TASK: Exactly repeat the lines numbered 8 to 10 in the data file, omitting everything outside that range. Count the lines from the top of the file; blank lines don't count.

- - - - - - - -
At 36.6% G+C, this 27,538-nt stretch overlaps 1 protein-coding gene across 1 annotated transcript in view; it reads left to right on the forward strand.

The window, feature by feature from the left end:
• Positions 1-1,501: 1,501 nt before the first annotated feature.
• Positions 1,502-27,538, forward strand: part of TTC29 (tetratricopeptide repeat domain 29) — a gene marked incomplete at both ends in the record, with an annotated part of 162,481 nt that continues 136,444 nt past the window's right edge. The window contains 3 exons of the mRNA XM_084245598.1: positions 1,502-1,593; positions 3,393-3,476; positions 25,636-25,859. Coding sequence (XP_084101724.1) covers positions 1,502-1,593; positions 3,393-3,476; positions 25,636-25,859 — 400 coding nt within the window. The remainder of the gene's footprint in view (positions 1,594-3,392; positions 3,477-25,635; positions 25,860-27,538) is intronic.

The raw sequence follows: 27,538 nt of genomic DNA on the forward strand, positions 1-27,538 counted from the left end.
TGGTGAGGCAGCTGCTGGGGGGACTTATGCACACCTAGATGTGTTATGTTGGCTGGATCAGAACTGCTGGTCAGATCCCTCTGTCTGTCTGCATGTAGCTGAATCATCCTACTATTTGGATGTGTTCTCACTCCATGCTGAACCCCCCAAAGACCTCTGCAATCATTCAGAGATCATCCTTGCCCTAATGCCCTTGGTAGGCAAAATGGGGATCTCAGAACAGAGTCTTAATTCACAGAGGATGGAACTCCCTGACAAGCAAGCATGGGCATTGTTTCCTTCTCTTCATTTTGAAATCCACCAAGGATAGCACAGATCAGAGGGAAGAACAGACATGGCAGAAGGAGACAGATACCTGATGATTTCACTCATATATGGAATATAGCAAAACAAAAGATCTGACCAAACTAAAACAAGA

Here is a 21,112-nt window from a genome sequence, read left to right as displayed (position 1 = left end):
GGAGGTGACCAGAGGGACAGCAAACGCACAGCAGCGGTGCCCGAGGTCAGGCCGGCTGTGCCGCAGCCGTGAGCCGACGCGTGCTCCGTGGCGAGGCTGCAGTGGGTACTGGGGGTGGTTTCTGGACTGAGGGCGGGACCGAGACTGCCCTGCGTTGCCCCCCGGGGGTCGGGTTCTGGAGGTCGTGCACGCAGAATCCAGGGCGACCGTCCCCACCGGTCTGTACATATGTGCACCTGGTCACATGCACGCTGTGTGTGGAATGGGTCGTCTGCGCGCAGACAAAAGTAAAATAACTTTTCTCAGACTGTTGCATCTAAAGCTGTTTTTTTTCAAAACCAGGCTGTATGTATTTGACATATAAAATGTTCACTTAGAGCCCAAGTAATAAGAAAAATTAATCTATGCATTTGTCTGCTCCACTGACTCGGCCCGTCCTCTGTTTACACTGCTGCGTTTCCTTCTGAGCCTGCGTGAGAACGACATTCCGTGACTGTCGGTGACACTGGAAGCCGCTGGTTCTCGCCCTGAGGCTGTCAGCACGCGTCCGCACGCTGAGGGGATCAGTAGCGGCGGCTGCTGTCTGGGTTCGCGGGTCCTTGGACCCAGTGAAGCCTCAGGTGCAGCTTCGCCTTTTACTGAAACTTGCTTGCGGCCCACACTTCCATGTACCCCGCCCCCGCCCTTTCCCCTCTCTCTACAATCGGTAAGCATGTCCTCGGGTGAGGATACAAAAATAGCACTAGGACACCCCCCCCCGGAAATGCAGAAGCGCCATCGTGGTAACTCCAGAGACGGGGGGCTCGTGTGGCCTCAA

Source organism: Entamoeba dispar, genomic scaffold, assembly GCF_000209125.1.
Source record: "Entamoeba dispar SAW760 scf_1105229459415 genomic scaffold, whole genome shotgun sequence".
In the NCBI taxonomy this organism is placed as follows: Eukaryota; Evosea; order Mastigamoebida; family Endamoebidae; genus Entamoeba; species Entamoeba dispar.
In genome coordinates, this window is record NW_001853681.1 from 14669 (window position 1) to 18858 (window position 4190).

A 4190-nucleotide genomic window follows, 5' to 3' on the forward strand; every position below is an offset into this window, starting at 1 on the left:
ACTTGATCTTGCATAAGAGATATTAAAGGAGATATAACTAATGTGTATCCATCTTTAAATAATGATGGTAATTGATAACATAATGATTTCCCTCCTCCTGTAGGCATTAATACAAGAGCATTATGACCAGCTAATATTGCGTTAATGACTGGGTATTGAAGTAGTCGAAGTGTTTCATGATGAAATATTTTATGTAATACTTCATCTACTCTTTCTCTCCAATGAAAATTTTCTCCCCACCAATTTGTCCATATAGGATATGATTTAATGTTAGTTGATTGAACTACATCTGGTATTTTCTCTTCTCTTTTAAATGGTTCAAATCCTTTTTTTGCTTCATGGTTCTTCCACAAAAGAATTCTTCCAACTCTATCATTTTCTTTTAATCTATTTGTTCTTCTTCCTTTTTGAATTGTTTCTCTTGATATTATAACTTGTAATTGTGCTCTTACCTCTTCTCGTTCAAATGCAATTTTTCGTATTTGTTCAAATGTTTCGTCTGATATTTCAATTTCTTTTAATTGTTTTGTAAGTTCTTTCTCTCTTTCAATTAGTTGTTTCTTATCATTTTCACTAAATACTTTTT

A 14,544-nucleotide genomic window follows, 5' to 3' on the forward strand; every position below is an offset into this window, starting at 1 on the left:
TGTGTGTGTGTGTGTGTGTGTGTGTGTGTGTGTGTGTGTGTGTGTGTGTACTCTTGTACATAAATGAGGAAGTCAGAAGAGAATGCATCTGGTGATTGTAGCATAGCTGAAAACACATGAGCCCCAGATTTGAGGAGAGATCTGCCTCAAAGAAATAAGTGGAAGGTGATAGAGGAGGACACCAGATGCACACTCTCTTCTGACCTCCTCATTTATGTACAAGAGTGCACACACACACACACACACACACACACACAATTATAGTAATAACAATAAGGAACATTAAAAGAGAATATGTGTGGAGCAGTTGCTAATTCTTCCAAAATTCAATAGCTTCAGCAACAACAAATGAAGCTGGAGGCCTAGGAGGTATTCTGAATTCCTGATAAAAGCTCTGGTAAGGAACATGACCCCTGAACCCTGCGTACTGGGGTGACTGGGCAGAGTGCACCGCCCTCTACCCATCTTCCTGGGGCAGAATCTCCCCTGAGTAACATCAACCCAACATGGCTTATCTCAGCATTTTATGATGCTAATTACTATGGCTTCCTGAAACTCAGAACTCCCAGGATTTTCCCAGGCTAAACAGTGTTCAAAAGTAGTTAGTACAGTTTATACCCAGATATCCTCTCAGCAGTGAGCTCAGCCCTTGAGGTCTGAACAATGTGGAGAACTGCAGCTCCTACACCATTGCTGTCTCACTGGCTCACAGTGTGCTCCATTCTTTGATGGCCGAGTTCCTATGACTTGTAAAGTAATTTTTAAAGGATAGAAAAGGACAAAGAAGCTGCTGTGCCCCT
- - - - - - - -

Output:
GGAGGTGACCAGAGGGACAGCAAACGCACAGCAGCGGTGCCCGAGGTCAGGCCGGCTGTGCCGCAGCCGTGAGCCGACGCGTGCTCCGTGGCGAGGCTGCAGTGGGTACTGGGGGTGGTTTCTGGACTGAGGGCGGGACCGAGACTGCCCTGCGTTGCCCCCCGGGGGTCGGGTTCTGGAGGTCGTGCACGCAGAATCCAGGGCGACCGTCCCCACCGGTCTGTACATATGTGCACCTGGTCACATGCACGCTGTGTGTGGAATGGGTCGTCTGCGCGCAGACAAAAGTAAAATAACTTTTCTCAGACTGTTGCATCTAAAGCTGTTTTTTTTCAAAACCAGGCTGTATGTATTTGACATATAAAATGTTCACTTAGAGCCCAAGTAATAAGAAAAATTAATCTATGCATTTGTCTGCTCCACTGACTCGGCCCGTCCTCTGTTTACACTGCTGCGTTTCCTTCTGAGCCTGCGTGAGAACGACATTCCGTGACTGTCGGTGACACTGGAAGCCGCTGGTTCTCGCCCTGAGGCTGTCAGCACGCGTCCGCACGCTGAGGGGATCAGTAGCGGCGGCTGCTGTCTGGGTTCGCGGGTCCTTGGACCCAGTGAAGCCTCAGGTGCAGCTTCGCCTTTTACTGAAACTTGCTTGCGGCCCACACTTCCATGTACCCCGCCCCCGCCCTTTCCCCTCTCTCTACAATCGGTAAGCATGTCCTCGGGTGAGGATACAAAAATAGCACTAGGACACCCCCCCCCGGAAATGCAGAAGCGCCATCGTGGTAACTCCAGAGACGGGGGGCTCGTGTGGCCTCAA

Source organism: Entamoeba dispar, genomic scaffold, assembly GCF_000209125.1.
Source record: "Entamoeba dispar SAW760 scf_1105229459415 genomic scaffold, whole genome shotgun sequence".